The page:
Friday, April 17, 2009

The Hoosier - Rebel coalition

A new day is dawning in the Bay Area
A new day is dawning in the Bay Area

In 1906, a devastating earthquake hit the San Francisco Bay Area. Then the Loma Prieta temblor occurred in 1989. Both cost lives and caused extensive destruction. Yet another seismic shift took place recently here -- one not involving the earth's crust but rather the club team basketball fault -- although few were aware of it or felt it. However, there were only positives resulting from this shaker.

Melvin Landrey, Oakland Rebels, and Rob Jones, Hoosiers

Melvin Landry (l) of the Oakland Rebels and Rob Jones (r) of the Hoosiers

The latest movement was caused by the coalition of the Bay Area Hoosiers and the Oakland Rebels, two club basketball team organizations sharing a common cause. Both are dedicated to the development of their student-athletes reaching full potential on the basketball court, as individuals in the community and in the classroom.

The Rebels group is led by Melvin Landry, also an NCAA referee and the head of the Oakland Parks and Recreation Department. He is considered a basketball icon in the East Bay. The Hoosiers have co-founder and CEO Rob Jones heading that organization. Now because of the collaboration, Landry's Rebels will focus on working with youngsters eighth grade and below while the mission of Jones' Hoosiers will be the development of teenagers in the ninth grade and above.

The Rebels organization began in 1987, making it the oldest in the Bay Area. But developing a consistent flow of funding has been a tough task for the Rebels. As a result of the new agreement, "It will maximize the situation for our kids," Landry said. "We lacked any real main sponsorship and it has been a struggle to get our older kids the exposure they deserve." The partnership with the Hoosiers will ease the financial burden.

Jones has a similar take. "This is a bringing together of two organizations truly in it for the kids. Both of us want to get kids better on the court and provide greater exposure so that each has more college opportunities. Their [the Rebels] coaches are like Phil [Philippe Doherty, the Hoosier Director of Basketball Operations] and myself in that the emphasis is on skill development. We also share a focus of mentoring these kids away from basketball, seeing them as unique individuals."

Philippe Doherty

Philippe Doherty, Hoosiers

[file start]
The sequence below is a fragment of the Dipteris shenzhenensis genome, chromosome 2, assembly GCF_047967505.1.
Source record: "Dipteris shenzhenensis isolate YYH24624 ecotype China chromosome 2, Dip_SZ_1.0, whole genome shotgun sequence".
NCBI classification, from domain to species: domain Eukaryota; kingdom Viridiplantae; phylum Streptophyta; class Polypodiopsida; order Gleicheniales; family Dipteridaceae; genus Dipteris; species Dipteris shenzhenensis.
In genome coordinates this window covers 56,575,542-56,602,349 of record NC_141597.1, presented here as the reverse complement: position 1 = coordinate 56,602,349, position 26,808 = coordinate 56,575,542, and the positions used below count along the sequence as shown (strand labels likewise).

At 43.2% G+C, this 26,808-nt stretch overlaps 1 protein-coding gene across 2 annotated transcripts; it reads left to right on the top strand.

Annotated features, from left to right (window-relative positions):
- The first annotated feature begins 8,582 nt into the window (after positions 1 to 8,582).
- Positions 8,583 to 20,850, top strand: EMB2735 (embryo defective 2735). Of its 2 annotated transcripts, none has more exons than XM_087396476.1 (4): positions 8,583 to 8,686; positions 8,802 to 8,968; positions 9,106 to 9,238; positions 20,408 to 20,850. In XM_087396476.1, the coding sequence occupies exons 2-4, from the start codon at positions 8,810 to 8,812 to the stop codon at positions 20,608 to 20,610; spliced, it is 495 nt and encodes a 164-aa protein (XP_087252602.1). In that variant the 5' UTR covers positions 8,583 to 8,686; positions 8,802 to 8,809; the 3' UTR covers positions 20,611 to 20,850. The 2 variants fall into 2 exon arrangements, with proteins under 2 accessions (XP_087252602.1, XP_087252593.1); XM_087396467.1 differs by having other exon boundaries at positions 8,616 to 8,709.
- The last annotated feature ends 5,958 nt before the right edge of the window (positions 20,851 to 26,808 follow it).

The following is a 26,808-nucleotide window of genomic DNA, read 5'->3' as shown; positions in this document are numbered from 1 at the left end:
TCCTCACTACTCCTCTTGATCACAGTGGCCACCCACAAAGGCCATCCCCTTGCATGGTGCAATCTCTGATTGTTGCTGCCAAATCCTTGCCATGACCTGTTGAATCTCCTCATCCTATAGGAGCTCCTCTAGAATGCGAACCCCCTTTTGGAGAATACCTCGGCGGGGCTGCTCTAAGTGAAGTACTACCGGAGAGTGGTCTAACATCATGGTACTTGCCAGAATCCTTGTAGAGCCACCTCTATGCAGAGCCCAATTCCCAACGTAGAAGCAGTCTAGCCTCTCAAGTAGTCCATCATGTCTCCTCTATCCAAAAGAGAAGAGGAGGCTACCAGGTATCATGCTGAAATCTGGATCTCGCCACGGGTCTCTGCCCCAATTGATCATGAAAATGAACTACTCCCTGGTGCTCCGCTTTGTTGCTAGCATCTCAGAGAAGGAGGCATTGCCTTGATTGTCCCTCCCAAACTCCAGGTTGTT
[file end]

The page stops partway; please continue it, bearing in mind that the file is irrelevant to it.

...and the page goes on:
Both programs are not about wins and losses on the court but wins and losses in life, where we can help," Doherty said. "The development of the person, the development of the player and greater exposure are what we emphasize."

There are educational advantages to being connected to the Rebels and Hoosiers. Both stress -- no, make that require -- the getting of good grades. "Some kids need help getting over the hump and we provide those resources," Jones said. "With the high school kids, we're always talking with the school staff to determine what classes and units are needed and we also provide SAT preparation classes. School administrators also call us when there are any concerns."

As Jones put it, "Both these organizations are like a family, it begins in the third grade and on up."

Actually, the relationships don't end once a youngster heads off to college. "I still get calls from {former Hoosiers] Rob Jones (San Diego), Ian O'Leary (St. Mary's, Oliver McNally (Harvard) and others," Jones said.

Aalim Moor II, the Director of Public Relations for the Hoosiers, offered this vision. "We want this unique coalition to develop into one of the premiere youth programs in the country. We see it as a historical time. What we are offering is a life program to change the lives of young people."

What was the genesis of the coalition? Landry and Moor are longtime friends. The former grew up in north Oakland, the latter in east Oakland "There were older people that helped us out back then and we are trying to return that favor," Moor said. "We got to talking" and the result ultimately blossomed into a wide-ranging -- Bay Area, Central Valley and Sacramento -- treasure chest to better those communities by aiding the next generation.

"We have amassed the top talent in the entire Bay Area," Moor continued. "Not just with the players but also the coaches, business professionals, lawyers, a clinical psychologist, teachers, administrators and a host of dedicated volunteers. With the Hoosiers and Rebels, we have close to 30 coaches volunteering their time. It's a virtual army of people of good will ready and willing to roll up their sleeves and work."

William Brew, the Chief Operating Officer of the Hoosiers, recalled a long ago conversation. "We [Melvin Landry and himself] were talking about joining forces way back when my sons [Chris and Will} were in the third and fourth grade. Melvin was leading the Rebels and we were the Bulldogs and we would end up playing against one another in a lot of the tournaments. If we had been together then, we could have won a number of the national tournaments."

As Moor summed it up, "It's all about kids and community and those willing and dedicated to making it happen."

Better students, better players, better people equal a better world.

What's more desirable or worth supporting than that?

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